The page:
Proper shoe care is vital to increase the lifespan of your shoes, as well as keeping them looking spiffy all year round. Think about what your shoes have to go through on a daily basis – as you venture through dust, dirt, mud and muck. While most shoes available these days are made from synthetic materials, leather shoes are traditionally made from animal hides and are therefore organic in nature. This opens leather shoes up to moulding, discoloration, scuffing and many other shoe-related maladies. Leather shoes require more care than any other type of shoe, so have a look at how to properly look after your leather shoes here…
Leather Shoe Shining
When buying leather shoes, ask your retailer for a tub of leather food or leather shine. The former will keep your leather shoes in good condition but with a matt finish. The latter will eventually shine the leather and can be used to accentuate key sections such as the toe. Consider feeding and/or shining your leather shoes once a week – even when you’re not wearing them.
Salt is Leather’s Enemy
Your leather shoes can pick up salt from everyday use – even if you don’t live near the ocean! Salt stains should be removed as quickly as possible, and can be achieved by applying a mixture of 2/3 water and 1/3 vinegar with a non-abrasive rag. Wipe the mixture off with a damp rag and then dry your leather shoes with a towel. Salt stains are small white patches that form on the surface of the leather.
Waterproof Your Leather Shoes
If you find yourself trudging through rain and puddles in your new leather shoes, you might want to apply some mink oil or a wax-based leather shoe polish to waterproof them. Like salt, mould is a leather killer, and rears its ugly head in the form of small white spots that spread across the leather uppers like a virus. If you happen to get your leather shoes wet, fill them with moisture-zapping newspaper balls and leave them overnight.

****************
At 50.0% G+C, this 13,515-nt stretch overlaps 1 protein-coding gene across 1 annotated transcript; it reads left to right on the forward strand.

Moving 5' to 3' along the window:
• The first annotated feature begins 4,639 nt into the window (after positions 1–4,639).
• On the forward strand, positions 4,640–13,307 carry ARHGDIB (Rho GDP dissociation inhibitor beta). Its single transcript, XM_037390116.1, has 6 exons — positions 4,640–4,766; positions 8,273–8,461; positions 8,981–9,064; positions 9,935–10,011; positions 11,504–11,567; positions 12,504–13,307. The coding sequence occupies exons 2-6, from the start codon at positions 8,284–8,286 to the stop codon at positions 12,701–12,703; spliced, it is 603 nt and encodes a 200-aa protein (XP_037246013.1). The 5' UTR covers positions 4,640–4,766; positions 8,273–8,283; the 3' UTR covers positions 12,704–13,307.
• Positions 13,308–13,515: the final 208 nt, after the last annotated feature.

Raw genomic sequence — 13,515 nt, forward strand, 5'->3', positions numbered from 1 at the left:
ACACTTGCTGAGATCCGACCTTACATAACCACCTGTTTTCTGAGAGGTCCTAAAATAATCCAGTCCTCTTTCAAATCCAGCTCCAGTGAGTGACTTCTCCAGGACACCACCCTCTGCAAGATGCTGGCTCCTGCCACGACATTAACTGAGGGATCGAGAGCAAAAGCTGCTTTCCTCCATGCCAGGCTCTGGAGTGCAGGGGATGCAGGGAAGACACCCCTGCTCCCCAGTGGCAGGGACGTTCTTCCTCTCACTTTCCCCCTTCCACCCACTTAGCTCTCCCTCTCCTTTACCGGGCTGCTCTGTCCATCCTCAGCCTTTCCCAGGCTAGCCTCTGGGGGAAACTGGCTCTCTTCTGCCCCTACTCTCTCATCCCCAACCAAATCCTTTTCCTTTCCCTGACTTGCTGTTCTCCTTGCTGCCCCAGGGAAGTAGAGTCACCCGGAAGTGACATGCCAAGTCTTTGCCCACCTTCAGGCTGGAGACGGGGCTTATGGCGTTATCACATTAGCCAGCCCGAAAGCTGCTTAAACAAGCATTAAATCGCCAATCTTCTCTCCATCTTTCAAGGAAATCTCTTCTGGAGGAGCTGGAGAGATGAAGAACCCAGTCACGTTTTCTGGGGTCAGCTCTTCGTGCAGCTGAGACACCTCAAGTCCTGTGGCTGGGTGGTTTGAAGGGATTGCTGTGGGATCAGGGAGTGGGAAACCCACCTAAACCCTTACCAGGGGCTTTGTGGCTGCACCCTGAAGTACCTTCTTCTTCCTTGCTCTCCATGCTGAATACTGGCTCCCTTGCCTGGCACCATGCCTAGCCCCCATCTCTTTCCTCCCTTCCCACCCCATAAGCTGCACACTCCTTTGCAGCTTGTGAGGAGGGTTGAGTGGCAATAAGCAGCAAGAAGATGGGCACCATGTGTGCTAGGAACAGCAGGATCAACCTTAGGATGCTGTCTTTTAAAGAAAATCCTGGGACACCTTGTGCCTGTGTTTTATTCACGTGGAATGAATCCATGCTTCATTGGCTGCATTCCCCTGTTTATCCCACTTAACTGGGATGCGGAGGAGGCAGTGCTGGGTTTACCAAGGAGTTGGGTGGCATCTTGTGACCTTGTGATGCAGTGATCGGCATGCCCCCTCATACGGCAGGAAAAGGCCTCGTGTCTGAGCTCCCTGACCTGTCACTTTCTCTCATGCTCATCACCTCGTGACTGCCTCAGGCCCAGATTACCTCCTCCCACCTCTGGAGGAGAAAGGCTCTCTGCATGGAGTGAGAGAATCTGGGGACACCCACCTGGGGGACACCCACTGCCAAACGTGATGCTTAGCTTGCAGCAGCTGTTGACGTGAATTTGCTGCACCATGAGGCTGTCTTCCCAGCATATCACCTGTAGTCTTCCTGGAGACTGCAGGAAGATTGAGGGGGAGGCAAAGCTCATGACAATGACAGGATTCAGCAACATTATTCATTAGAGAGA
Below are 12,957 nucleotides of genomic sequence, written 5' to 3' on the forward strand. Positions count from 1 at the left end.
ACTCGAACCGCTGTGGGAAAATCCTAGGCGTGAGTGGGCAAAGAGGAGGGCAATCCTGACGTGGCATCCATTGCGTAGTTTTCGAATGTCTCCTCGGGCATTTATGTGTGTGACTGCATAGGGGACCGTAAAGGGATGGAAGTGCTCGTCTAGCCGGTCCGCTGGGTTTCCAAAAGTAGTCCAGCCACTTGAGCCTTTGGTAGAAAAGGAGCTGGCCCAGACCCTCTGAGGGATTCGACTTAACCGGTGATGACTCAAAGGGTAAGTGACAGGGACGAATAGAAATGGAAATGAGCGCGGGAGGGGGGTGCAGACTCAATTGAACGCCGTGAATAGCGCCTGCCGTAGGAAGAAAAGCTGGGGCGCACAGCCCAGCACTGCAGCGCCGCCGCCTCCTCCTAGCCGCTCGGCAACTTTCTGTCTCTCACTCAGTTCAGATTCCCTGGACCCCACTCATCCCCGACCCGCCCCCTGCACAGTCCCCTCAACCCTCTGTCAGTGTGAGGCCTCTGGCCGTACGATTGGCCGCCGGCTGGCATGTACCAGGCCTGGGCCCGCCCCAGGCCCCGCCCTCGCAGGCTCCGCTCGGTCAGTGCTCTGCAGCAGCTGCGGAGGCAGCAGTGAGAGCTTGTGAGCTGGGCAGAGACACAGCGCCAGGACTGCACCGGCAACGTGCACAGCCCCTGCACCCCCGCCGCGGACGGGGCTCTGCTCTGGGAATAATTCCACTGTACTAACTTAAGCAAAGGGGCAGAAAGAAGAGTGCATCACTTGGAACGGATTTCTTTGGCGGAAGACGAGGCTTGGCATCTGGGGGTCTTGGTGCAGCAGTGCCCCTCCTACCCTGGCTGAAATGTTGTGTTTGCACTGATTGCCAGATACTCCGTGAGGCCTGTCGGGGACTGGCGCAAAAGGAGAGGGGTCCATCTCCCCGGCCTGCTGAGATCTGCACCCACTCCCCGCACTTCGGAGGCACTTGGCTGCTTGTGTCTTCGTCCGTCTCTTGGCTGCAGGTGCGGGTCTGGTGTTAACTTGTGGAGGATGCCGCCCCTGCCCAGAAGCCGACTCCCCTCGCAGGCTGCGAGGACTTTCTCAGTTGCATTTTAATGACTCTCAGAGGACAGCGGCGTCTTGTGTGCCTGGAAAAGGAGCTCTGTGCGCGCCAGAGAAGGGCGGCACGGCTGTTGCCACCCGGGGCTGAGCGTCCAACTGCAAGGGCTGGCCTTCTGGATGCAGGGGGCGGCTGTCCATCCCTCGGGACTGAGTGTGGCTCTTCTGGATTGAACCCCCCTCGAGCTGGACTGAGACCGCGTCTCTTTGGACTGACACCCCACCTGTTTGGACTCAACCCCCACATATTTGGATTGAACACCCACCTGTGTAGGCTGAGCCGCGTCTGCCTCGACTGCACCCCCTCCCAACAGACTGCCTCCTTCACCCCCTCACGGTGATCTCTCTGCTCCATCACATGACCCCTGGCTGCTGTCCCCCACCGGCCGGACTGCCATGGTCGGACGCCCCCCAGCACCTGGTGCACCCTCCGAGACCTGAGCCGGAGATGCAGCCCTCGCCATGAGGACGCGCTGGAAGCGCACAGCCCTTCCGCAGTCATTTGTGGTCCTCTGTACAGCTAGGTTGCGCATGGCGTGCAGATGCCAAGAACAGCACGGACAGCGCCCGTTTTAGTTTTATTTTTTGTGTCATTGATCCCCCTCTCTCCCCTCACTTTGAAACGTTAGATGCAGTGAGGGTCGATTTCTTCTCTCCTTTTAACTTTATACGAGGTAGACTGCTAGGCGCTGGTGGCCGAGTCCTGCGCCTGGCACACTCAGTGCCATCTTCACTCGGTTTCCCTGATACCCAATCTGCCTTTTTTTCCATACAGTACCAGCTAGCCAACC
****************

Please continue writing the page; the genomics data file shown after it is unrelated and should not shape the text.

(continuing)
Prevent Leather Shoes from Drying Out
On the flip side of the coin, you don’t want your leather shoes to dry out. Every few months, apply a few dabs of petroleum jelly (Vaseline) to your leather uppers to prevent drying. Dry leather will eventually fray and tear with prolonged use, so keep your leather shoes well fed and moisturised to prevent having to get rid of them prematurely.
Remove Scuff Marks from Leather Shoes
Here’s a handy trick to use when caring for your leather shoes! Scuff marks are going to make their way onto you leather shoes – it is inevitable. To remove these, use a non-gel toothpaste and a non-abrasive cleaning cloth – rubbing in small circular motions. Leave for a few minutes, and then wipe away with a damp cloth and dry.
Replacing your Leather Shoe Soles
While you can practice the above-mentioned leather shoe care tips to keep your leather shoes in tip top shape, there is little you can do to prevent wearing down their soles. Eventually, holes will form where the balls of your feet make contact with the ground. Before throwing them away, consider taking them to your local shoe cobbler (yes, they still exist) and replacing the soles. Many leather shoes come standard with leather soles, which wear quickly, but a cobbler can replace these with rubber soles which last much longer.